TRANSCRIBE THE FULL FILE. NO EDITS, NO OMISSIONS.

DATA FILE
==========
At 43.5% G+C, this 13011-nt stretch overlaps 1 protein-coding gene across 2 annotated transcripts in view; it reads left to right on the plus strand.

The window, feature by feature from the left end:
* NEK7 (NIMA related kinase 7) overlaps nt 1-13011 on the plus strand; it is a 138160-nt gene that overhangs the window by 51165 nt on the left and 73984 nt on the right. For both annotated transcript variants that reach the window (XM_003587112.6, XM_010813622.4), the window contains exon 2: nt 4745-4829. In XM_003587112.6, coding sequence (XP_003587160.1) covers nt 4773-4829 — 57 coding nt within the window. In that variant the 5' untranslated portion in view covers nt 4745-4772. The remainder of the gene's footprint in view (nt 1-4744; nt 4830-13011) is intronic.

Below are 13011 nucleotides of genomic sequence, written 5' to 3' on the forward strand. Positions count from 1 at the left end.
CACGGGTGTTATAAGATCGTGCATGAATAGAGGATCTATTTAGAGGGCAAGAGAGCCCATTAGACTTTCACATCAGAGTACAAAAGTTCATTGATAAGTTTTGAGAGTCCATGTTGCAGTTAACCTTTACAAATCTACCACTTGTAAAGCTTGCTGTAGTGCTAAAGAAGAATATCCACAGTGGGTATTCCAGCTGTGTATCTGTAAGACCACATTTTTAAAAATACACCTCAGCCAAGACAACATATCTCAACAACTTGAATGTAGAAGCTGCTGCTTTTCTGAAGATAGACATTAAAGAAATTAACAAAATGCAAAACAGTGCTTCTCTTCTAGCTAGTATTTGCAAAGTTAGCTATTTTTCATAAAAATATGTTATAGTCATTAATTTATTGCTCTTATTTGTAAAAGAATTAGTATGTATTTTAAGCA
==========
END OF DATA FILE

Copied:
At 43.5% G+C, this 13011-nt stretch overlaps 1 protein-coding gene across 2 annotated transcripts in view; it reads left to right on the plus strand.

The window, feature by feature from the left end:
* NEK7 (NIMA related kinase 7) overlaps nt 1-13011 on the plus strand; it is a 138160-nt gene that overhangs the window by 51165 nt on the left and 73984 nt on the right. For both annotated transcript variants that reach the window (XM_003587112.6, XM_010813622.4), the window contains exon 2: nt 4745-4829. In XM_003587112.6, coding sequence (XP_003587160.1) covers nt 4773-4829 — 57 coding nt within the window. In that variant the 5' untranslated portion in view covers nt 4745-4772. The remainder of the gene's footprint in view (nt 1-4744; nt 4830-13011) is intronic.

Below are 13011 nucleotides of genomic sequence, written 5' to 3' on the forward strand. Positions count from 1 at the left end.
CACGGGTGTTATAAGATCGTGCATGAATAGAGGATCTATTTAGAGGGCAAGAGAGCCCATTAGACTTTCACATCAGAGTACAAAAGTTCATTGATAAGTTTTGAGAGTCCATGTTGCAGTTAACCTTTACAAATCTACCACTTGTAAAGCTTGCTGTAGTGCTAAAGAAGAATATCCACAGTGGGTATTCCAGCTGTGTATCTGTAAGACCACATTTTTAAAAATACACCTCAGCCAAGACAACATATCTCAACAACTTGAATGTAGAAGCTGCTGCTTTTCTGAAGATAGACATTAAAGAAATTAACAAAATGCAAAACAGTGCTTCTCTTCTAGCTAGTATTTGCAAAGTTAGCTATTTTTCATAAAAATATGTTATAGTCATTAATTTATTGCTCTTATTTGTAAAAGAATTAGTATGTATTTTAAGCA